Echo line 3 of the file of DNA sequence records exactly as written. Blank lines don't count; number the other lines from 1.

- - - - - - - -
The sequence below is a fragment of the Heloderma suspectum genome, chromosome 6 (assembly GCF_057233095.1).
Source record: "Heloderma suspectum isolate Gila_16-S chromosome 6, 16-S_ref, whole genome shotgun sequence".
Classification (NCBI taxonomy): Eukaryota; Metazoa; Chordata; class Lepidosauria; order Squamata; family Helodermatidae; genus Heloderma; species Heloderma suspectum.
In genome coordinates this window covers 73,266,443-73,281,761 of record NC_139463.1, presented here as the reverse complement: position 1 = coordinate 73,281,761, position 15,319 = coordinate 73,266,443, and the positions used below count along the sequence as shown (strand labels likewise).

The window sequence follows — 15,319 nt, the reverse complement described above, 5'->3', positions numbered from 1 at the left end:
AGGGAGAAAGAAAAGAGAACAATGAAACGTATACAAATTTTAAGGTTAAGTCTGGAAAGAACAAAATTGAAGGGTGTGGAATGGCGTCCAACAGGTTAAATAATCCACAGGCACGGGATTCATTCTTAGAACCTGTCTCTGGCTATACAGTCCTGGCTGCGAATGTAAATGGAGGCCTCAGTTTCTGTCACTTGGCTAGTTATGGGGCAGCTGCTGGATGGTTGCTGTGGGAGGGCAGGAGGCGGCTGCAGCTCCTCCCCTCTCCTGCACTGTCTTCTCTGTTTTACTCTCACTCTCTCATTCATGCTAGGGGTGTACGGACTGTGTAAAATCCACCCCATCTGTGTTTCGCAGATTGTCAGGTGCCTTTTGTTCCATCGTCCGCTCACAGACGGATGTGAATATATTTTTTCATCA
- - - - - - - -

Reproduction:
Classification (NCBI taxonomy): Eukaryota; Metazoa; Chordata; class Lepidosauria; order Squamata; family Helodermatidae; genus Heloderma; species Heloderma suspectum.